Saturday, May 3, 2008

Little Britain

England. George IV. 1826 Farthing.

Laureate head left, GEORGIUS IV DEI GRATIA / Britannia seated right, holding trident, with shield bearing saltire of arms, BRITANNIAR: REX FID: DEF:. S-3825.

No, I'm not writing about the BBC show, Little Britain, though I have to admit it's one of my favorites! My wife and I really enjoy the show, but our children don't seem to understand why. I'm sure those from my parent's and grandparent's generations can relate a bit... I have no idea why they found The Honeymooners so funny. "To the moon, Alice... to the moon!" What?! They used to lose it though when they heard that! It's funny how generations differ.

I degress, and this is a blog about coins. So, about this coin you ask... why "Little Britain"? Hmm, well, it's British! And, it's little! The farthing was worth 1/4 of a penny. I say was because farthings ceased to be legal tender at the close of 1960. The demise of the farthing was brought on by inflation... its buying power had eroded too much for it to retain any usefulness in commerce.

This particular coin was designed by William Wyon after Benedetto Pistrucci's design was rejected by the king. Apparently, the king thought Pistrucci's design a little less than flattering! I happen to agree with George IV and much prefer this portrait to that designed by Pistrucci.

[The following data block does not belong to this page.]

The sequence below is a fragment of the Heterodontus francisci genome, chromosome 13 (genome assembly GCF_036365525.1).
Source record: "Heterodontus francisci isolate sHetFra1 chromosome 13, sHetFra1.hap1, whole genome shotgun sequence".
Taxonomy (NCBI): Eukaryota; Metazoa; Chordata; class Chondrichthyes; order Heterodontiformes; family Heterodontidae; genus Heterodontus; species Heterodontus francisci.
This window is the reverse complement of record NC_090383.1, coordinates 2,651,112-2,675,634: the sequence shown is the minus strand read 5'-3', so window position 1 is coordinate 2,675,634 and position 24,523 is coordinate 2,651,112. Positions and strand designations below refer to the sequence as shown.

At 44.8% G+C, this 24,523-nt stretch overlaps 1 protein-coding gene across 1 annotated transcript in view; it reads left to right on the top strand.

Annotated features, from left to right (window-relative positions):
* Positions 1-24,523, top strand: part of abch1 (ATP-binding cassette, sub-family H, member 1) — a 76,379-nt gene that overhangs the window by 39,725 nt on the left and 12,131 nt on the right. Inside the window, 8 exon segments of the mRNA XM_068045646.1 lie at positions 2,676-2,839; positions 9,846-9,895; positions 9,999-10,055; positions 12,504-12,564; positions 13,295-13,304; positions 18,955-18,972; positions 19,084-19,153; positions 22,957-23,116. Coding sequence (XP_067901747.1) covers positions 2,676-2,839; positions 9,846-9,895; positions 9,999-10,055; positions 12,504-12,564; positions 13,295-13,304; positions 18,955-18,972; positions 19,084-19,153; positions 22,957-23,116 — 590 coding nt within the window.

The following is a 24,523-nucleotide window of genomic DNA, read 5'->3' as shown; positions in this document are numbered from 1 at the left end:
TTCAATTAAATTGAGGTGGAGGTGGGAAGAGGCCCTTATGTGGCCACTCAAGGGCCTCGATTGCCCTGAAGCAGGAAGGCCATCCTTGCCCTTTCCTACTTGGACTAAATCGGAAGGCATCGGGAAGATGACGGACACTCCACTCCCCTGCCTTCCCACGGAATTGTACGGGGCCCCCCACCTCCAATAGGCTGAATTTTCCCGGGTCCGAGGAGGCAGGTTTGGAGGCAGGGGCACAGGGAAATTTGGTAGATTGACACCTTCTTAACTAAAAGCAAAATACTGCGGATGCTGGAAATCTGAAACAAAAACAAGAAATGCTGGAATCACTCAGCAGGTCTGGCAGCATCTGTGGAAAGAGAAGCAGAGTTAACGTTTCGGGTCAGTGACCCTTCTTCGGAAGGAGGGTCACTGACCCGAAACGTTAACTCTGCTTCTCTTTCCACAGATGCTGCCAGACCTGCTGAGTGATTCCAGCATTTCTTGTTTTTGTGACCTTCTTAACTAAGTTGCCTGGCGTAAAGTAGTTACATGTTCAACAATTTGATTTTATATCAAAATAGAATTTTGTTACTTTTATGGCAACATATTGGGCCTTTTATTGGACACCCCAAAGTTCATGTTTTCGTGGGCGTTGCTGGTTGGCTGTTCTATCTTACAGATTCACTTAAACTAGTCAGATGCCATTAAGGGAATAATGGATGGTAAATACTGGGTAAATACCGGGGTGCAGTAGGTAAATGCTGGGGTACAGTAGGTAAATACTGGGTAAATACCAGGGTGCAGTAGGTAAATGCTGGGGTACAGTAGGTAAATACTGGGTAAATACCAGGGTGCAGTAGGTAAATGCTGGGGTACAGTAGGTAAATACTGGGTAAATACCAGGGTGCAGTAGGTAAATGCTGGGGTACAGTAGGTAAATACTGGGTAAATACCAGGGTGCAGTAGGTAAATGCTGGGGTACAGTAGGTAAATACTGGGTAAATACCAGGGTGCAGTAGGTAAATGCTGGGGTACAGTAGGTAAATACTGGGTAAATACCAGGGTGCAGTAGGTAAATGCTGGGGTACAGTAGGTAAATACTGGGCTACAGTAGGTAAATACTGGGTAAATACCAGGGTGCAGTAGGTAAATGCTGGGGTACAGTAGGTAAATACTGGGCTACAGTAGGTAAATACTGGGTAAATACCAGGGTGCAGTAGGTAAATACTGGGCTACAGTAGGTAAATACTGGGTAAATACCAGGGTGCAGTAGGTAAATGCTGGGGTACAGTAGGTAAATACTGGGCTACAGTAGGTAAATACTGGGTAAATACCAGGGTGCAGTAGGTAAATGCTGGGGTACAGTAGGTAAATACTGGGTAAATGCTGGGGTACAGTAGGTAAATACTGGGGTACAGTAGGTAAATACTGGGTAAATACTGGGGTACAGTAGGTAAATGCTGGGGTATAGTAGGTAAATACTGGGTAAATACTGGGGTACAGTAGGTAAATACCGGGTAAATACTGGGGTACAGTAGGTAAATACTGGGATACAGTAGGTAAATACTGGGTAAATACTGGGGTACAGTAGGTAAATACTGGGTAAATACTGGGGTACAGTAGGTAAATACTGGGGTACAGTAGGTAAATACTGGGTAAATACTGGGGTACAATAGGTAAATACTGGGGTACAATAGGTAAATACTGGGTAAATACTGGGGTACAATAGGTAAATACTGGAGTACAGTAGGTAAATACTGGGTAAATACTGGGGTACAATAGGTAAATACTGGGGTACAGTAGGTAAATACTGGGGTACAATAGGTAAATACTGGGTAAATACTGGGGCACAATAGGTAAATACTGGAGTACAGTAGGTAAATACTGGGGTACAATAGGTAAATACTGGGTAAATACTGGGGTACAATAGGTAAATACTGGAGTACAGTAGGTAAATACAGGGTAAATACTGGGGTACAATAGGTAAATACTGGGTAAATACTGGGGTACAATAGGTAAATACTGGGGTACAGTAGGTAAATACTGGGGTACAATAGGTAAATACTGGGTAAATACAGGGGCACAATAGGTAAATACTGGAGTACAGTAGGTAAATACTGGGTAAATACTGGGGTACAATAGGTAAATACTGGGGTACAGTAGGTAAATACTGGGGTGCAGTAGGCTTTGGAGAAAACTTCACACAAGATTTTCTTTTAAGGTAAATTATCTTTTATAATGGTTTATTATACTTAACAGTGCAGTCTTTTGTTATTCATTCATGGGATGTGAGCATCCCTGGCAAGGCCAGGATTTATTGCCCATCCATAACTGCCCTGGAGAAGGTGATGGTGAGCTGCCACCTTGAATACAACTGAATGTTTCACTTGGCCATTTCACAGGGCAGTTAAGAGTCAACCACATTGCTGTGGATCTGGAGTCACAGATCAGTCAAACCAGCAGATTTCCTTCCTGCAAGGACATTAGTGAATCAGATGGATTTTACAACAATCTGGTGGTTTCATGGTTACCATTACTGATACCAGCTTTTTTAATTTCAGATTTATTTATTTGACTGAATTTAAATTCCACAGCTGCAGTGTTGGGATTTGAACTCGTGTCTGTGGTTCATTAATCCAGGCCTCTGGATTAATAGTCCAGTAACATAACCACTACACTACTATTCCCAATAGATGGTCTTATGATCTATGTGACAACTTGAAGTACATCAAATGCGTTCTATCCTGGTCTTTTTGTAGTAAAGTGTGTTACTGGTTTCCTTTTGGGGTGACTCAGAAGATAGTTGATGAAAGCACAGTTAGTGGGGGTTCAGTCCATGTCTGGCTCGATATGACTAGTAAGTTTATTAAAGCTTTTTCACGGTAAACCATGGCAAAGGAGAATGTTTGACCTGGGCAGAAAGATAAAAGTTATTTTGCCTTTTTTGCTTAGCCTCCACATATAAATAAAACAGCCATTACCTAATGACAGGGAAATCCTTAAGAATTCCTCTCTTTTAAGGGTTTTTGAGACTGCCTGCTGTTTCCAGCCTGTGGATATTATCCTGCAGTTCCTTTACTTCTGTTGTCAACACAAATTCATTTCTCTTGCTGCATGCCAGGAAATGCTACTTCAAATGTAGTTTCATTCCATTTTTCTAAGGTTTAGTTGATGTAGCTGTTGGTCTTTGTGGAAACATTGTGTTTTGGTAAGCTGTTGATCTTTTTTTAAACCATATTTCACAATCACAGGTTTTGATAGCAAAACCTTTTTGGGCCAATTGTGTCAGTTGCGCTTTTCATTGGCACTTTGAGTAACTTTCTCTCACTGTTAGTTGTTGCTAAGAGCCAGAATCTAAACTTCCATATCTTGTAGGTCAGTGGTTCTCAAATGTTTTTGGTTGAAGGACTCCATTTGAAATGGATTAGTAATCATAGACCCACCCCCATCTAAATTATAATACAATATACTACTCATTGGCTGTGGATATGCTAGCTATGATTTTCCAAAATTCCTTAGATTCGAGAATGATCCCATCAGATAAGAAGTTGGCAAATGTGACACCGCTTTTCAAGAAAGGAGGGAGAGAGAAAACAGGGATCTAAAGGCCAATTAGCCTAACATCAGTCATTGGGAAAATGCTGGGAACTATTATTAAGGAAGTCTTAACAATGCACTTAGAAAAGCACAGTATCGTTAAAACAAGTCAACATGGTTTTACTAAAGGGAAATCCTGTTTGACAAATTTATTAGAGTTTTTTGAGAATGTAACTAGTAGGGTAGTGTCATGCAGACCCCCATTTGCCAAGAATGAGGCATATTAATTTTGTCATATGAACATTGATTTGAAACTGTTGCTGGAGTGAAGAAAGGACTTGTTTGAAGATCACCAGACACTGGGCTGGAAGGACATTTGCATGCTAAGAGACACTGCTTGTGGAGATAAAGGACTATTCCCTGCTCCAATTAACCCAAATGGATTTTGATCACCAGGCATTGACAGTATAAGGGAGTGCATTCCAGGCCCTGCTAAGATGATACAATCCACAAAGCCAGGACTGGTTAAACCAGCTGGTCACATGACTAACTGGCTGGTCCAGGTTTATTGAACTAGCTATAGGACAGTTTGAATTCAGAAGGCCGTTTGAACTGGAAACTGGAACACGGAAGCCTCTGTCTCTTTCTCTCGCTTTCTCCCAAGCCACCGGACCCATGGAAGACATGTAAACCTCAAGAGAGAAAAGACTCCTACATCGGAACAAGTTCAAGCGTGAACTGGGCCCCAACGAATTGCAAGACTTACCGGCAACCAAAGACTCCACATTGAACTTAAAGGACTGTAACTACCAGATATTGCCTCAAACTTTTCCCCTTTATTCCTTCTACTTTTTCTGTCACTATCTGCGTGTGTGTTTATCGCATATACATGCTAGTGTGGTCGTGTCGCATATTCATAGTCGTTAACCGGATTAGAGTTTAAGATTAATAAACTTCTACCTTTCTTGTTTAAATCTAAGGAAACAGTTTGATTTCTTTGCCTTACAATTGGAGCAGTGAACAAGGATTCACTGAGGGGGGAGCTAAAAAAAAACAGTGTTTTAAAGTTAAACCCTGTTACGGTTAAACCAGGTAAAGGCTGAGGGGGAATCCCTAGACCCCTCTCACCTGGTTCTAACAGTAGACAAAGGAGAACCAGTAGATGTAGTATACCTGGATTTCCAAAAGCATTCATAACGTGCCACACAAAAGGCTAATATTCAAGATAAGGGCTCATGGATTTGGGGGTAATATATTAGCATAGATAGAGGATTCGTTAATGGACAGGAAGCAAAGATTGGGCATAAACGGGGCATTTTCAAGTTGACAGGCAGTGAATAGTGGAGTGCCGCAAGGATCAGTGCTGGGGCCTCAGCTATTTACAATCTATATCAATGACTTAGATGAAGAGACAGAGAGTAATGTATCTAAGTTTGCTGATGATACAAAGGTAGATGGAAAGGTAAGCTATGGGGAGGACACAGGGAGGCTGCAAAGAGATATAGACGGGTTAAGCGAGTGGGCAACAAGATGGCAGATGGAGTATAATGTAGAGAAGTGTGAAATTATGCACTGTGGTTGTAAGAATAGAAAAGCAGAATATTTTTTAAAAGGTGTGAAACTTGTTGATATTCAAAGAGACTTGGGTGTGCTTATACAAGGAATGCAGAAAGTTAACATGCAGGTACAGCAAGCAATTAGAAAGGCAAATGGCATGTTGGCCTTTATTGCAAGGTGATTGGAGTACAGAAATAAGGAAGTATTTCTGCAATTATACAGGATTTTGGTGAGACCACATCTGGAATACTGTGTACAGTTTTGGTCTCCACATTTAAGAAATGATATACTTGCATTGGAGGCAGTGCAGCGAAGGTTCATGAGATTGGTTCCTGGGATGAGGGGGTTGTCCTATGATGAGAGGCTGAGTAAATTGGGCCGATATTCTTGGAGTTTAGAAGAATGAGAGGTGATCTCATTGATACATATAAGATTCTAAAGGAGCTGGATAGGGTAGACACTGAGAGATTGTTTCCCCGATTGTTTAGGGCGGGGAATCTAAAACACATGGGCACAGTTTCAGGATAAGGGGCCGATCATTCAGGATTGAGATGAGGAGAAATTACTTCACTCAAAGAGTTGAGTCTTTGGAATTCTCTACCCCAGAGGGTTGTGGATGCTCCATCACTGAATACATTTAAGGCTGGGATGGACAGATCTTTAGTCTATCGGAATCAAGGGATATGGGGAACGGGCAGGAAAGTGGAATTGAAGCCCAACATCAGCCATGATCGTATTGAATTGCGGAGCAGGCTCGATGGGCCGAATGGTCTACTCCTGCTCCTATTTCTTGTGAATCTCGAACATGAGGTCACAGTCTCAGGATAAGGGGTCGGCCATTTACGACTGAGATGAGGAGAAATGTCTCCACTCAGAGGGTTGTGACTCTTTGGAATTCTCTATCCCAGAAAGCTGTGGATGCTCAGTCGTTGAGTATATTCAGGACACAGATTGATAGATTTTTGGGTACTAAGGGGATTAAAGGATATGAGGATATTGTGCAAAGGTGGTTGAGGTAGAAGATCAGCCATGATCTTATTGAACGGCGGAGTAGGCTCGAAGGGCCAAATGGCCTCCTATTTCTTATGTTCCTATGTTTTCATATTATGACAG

One of my collecting goals is to obtain at least one coin for each English monarch from the time of C'nut to the current monarch, Elizabeth II. A pretty daunting task, that, and for reasons of budget, I began with the House of Hanover, which includes

George I
George II (see my previous blog entry about my George II shilling)
George III
George IV
William IV

I currently own at least one coin from each, with the exception of George I. I'm one coin away from completing my first type set!

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